The Whole Foods Local Producer Loan Program (LPLP), launched in 2007, recently surpassed its goal of funding $10m in loans to small-scale food businesses. To date, LPLP has provided 184 loans to 155 companies.
The $400K loan that pushed LPLP over the $10M mark went to WholeSoy & Co., a California processor specializing in non-GMO, organic, vegan, gluten-free soy yogurt. The award is timely; in mid-2013, the company’s co-packer closed without warning, leaving the company with no way to package their goods.
“The loan from Whole Foods Market, one of our original and long-term retail supporters, gave us access to the resources we needed at a crucial time,” said Ted Nordquist, CEO of WholeSoy & Co. “This additional $400K will help us realize our dream of having our own dairy-free yogurt facility.”
Other loans include Z-Best Bakery, an Illinois producer that will use the funds to purchase a shrink-wrap machine for its nut- and lactose-free kosher baked goods. Evol, a Colorado maker of frozen burritos with national distribution, is using its loan to expand production and acquire equipment, including in-line freezing machinery and a checkweigher unit.
Betsy Foster, Whole Foods Market global vice president of growth and business development, said the company decided to expand the program based on the success experienced by past recipients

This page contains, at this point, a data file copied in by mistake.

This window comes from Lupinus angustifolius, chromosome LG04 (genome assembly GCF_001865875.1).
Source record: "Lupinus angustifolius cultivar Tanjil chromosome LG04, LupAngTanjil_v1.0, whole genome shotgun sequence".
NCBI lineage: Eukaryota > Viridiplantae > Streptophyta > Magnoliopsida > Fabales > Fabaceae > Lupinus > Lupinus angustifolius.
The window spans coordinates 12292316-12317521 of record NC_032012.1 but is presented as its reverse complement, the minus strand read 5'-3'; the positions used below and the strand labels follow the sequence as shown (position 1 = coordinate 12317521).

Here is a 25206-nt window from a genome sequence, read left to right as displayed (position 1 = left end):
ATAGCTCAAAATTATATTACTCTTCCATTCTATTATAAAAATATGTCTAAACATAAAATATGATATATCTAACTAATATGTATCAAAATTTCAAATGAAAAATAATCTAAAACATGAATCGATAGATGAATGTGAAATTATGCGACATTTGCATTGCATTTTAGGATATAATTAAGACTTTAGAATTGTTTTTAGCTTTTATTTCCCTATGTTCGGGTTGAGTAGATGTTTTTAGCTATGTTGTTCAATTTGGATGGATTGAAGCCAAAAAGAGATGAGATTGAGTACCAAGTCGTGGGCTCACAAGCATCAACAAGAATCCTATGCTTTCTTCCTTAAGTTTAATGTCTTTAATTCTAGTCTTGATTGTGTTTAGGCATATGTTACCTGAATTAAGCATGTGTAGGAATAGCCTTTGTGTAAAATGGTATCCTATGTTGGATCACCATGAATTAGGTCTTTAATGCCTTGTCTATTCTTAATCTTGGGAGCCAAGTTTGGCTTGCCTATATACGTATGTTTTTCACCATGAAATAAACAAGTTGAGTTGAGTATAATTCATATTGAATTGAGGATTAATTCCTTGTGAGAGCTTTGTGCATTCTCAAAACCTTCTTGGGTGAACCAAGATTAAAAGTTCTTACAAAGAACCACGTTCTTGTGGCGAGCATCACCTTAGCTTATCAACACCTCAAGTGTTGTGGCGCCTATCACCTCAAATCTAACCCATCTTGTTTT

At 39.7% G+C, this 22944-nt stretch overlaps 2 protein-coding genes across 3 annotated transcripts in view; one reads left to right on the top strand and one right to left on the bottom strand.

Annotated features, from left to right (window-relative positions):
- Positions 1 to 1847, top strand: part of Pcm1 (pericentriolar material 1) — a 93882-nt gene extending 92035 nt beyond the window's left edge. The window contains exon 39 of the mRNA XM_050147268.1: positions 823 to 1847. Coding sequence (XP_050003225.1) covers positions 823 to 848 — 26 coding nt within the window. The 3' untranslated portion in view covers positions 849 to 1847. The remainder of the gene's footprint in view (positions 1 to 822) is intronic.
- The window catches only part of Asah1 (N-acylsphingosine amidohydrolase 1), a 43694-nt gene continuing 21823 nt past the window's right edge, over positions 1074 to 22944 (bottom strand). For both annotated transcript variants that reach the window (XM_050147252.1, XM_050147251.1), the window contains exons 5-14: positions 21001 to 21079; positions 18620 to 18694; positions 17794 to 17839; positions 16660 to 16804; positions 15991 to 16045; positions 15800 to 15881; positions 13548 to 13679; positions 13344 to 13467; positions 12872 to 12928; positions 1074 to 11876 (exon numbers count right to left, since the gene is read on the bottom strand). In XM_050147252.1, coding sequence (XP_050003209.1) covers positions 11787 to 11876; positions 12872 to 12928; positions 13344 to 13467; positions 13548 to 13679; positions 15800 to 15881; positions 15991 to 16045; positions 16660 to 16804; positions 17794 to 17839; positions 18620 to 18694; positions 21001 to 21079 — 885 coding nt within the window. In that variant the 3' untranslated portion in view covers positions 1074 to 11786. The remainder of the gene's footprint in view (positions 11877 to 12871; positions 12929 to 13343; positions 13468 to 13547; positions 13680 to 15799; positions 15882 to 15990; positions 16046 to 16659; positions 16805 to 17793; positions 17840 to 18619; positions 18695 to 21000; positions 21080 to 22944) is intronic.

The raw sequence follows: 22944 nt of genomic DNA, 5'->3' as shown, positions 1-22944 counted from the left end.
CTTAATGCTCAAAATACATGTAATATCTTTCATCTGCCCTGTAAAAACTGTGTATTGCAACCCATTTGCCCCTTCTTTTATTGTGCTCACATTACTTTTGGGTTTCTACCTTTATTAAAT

“By playing a role in advancing new ideas, growing businesses and realizing dreams, Whole Foods Market stays connected with both our neighborhood producers and our global food community,” she said.
The expansion will bring an infusion of $15m more for the loan program. Potential applicants include producers offering artisan edibles, hydroponically farmed foods, GMO-free yogurt, and more.
Dwight Richmond, Whole Foods Market global grocery purchasing coordinator, said the company is rewarded by the process of building relationships with producers, and collaborating on business-building ideas.
“Whether it’s improving the business plan, discussing market trends or connecting people with new partners in our network, it’s exciting to see the results of great teamwork combined with monetary support,” he said.
Several of LPLP recipients produce products sold on Whole Foods shelves (gluten-free bakers, organic farmers, etc.); others run operations that support the natural-foods industry. Many of the recipient businesses are woman-owned.
Loan recipients must meet Whole Foods Market’s exacting quality standards, use the funds to expand their business, and demonstrate a strong business plan. Typical loans range from $1,000 to $100,000 and have fixed low-interest rates.